The Supreme Court on Tuesday expressed serious concerns about the drawbacks of technological advances saying ‘it’s dangerous the way technology is developing.’ The court also sought a status report from the government on the framing of guidelines for social media.
The top court was hearing pleas seeking transfer of cases related to linking of social media accounts with Aadhaar pending in different high courts to the Supreme Court.
“As one goes deeper and deeper you realise it’s dangerous the way technology is developing… I was thinking of giving up my smart phone and going back to basic phone,” Justice Deepak, Gupta, whom heads the bench, said
Elaborating on the easy accessibility of potentially dangerous goods online, the judge said he was helped by someone to access the dark web and realized how harmful it could be. “I have started digging deeper after the matter came before me. I realized one can purchase AK-47 within half an hour.”
To buttress his point for the urgent need for guidelines to regulate social media, the court said: “There will be some cases where security of the country or incitement to violence is concerned. We need to have guidelines… My privacy is also important and has to be maintained. All these issues have to be taken into consideration.”
The top court said that while framing the guidelines balance has to be maintained between privacy of individuals, sovereignty of the State and also the reputation of individuals. ‘The government policy must look into all these aspects while framing regulations”.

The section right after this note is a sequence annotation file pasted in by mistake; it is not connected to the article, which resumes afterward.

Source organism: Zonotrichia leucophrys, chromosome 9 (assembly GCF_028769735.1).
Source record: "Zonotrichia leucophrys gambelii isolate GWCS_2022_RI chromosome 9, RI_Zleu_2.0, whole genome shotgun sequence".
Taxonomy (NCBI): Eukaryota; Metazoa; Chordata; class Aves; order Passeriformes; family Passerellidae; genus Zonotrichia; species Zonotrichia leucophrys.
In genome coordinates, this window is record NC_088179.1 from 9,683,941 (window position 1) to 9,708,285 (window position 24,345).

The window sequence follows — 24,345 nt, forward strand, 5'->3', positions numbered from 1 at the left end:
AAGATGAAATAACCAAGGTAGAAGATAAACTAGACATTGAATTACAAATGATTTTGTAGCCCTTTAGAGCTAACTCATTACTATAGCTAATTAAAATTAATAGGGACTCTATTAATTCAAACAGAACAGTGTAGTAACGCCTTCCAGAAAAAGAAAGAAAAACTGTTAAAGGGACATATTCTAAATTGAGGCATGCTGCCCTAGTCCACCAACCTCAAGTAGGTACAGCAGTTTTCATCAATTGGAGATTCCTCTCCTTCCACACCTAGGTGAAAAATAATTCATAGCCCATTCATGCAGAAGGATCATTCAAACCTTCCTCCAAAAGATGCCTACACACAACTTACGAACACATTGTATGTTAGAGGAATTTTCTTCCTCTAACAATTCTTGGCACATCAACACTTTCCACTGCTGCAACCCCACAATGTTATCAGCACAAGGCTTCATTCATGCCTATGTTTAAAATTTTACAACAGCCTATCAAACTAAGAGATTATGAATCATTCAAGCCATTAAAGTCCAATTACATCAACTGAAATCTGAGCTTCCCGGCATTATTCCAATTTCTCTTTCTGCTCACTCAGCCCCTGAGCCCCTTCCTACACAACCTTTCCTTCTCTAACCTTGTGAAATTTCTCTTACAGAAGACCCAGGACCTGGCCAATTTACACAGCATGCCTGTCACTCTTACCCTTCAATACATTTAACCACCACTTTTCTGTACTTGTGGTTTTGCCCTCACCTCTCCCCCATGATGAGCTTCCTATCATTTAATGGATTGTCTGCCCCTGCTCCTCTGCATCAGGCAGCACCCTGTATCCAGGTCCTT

Expressing concern over the harm fake news can cause, the Supreme Court said that the originator of such news must be traced. “If there is technology to encrypt then there should be technology to decrypt.”
On August 20, the apex court had sought response from the Centre, Google, WhatsApp, Twitter, YouTube and others on Facebook Inc’s plea seeking transfer of cases related to linking of social media accounts with Aadhaar, pending in different high courts to the apex court.
Facebook Inc has contended that whether service providers can be asked to share data with probe agencies to help them in criminal investigation needs to be decided by the apex court as it will have a global effect.
The social media giant had argued that different High Courts have taken contrary views and for the sake of uniformity it would be better, if the cases are heard at the Supreme Court.
Facebook Inc had contended that there are four petitions including — two in Madras High Court, one in Bombay and one in Madhya Pradesh High Courts — and they contained almost similar prayers.